A thesis presented to the University of Waterloo in fulfillment of the degree of Masters of Arts in Recreation and Leisure Studies. Below is an abstract of the study:
Participation in campus recreation provides an opportunity for students to improve their health and well-being, develop connections with other students and the university, engage in enjoyable and personally meaningful recreation, and enhance their academic performance. Despite the importance of recreation for university students, understandings of why only some students participate in recreation on campus are limited. Partnering with the Campus Athletic Recreation Network at the University of Waterloo, this study sought to develop theoretical and practical insights into participation and non-participation.
Theoretically, the study draws on the Psychological Continuum Model which identifies awareness and attraction as preceding conditions to individuals reaching the stages of psychological attachment and loyal behaviour. Additionally, this study also draws on leisure constraint theory to further explain variations in levels of participation.
The study explored the following research questions: (1) Is greater awareness of campus recreation opportunities associated with higher levels of participation? (2) What constraints reduce participation in campus recreation notwithstanding the effects of awareness? (3) What motivations are associated with participation in campus recreation notwithstanding the effects of awareness? and (4) What organizational strategies might increase an interest in participating in campus recreation? This study also explored how awareness, constraints, motivation, and organizational strategies differed based on gender and international vs domestic students.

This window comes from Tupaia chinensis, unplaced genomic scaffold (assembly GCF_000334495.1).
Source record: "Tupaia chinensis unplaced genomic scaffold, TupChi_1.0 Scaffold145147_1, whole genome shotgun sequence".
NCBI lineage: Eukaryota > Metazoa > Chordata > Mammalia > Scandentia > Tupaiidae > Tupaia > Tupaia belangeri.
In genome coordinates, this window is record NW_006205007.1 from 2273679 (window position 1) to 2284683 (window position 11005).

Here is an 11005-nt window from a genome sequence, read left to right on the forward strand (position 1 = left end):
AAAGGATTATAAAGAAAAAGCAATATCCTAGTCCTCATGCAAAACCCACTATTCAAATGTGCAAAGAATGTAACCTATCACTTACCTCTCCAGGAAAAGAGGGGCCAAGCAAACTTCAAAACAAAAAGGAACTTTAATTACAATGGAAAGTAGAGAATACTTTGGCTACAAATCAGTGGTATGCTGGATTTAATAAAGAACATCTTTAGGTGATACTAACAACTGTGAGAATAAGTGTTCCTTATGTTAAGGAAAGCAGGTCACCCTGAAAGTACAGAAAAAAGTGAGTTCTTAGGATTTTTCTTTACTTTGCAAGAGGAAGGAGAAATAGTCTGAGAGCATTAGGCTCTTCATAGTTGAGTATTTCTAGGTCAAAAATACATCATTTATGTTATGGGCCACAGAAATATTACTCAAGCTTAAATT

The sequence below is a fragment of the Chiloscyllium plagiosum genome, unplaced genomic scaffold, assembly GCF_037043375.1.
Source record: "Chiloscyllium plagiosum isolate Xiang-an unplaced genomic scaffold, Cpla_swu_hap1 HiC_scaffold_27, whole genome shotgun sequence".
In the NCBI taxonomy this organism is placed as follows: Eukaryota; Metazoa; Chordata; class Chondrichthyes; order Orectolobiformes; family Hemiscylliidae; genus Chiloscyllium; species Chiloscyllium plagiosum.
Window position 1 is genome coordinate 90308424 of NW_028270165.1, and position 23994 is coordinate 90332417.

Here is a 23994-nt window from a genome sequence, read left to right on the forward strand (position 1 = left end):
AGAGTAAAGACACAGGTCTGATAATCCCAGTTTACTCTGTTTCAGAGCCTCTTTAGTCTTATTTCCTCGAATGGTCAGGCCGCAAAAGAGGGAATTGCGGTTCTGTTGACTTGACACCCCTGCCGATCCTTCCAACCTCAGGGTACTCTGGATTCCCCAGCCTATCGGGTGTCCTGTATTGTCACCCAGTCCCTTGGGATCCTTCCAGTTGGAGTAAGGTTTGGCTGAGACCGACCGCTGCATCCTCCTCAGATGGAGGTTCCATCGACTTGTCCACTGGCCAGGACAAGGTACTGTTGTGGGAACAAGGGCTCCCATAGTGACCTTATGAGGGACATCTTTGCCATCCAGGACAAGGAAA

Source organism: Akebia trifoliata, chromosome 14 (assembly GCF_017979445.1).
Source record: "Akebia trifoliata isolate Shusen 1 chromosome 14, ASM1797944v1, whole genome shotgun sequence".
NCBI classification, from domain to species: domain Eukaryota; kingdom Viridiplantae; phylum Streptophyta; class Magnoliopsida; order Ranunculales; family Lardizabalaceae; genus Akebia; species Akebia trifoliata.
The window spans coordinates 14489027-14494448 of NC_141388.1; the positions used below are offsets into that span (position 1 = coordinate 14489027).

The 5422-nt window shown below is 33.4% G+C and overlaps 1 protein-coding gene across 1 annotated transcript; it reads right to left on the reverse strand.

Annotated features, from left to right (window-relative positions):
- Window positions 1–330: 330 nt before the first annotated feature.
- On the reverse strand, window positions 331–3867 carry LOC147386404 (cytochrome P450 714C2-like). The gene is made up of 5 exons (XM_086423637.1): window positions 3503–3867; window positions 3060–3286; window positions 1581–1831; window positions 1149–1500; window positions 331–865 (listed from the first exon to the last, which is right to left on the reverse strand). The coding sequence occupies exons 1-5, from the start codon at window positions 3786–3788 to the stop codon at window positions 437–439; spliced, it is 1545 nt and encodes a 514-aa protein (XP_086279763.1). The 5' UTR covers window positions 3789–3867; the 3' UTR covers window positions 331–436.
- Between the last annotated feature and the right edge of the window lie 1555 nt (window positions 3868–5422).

Data were collected from students using a cross-sectional survey during the spring and fall terms of 2018. A total of 314 usable surveys were returned. Multiple linear regression analysis was used to examine how awareness, motivations, and constraints were associated with varying levels of participation in three types of campus recreation (i.e., intramural sport, drop-in sport, fitness). ANOVAs were used to examine differences in awareness, motivation, constraints, and organizational strategies based on gender and student type. Results revealed that awareness of opportunities was significantly and positively associated with levels of participation in all three types of campus recreation.
Furthermore, results indicate the effects of constraints and motivation differ based on the type of campus recreation activity and student characteristics. For example, constraints such as “takes too much of my time” and “don’t know enough people” had statistically significant associations with drop in sports participation but not for fitness centre participation. This study has important implications for practitioners seeking to increase campus recreation participation levels.
By Vinu Selvaratnam
The views expressed in this article are my own and do not represent any institution.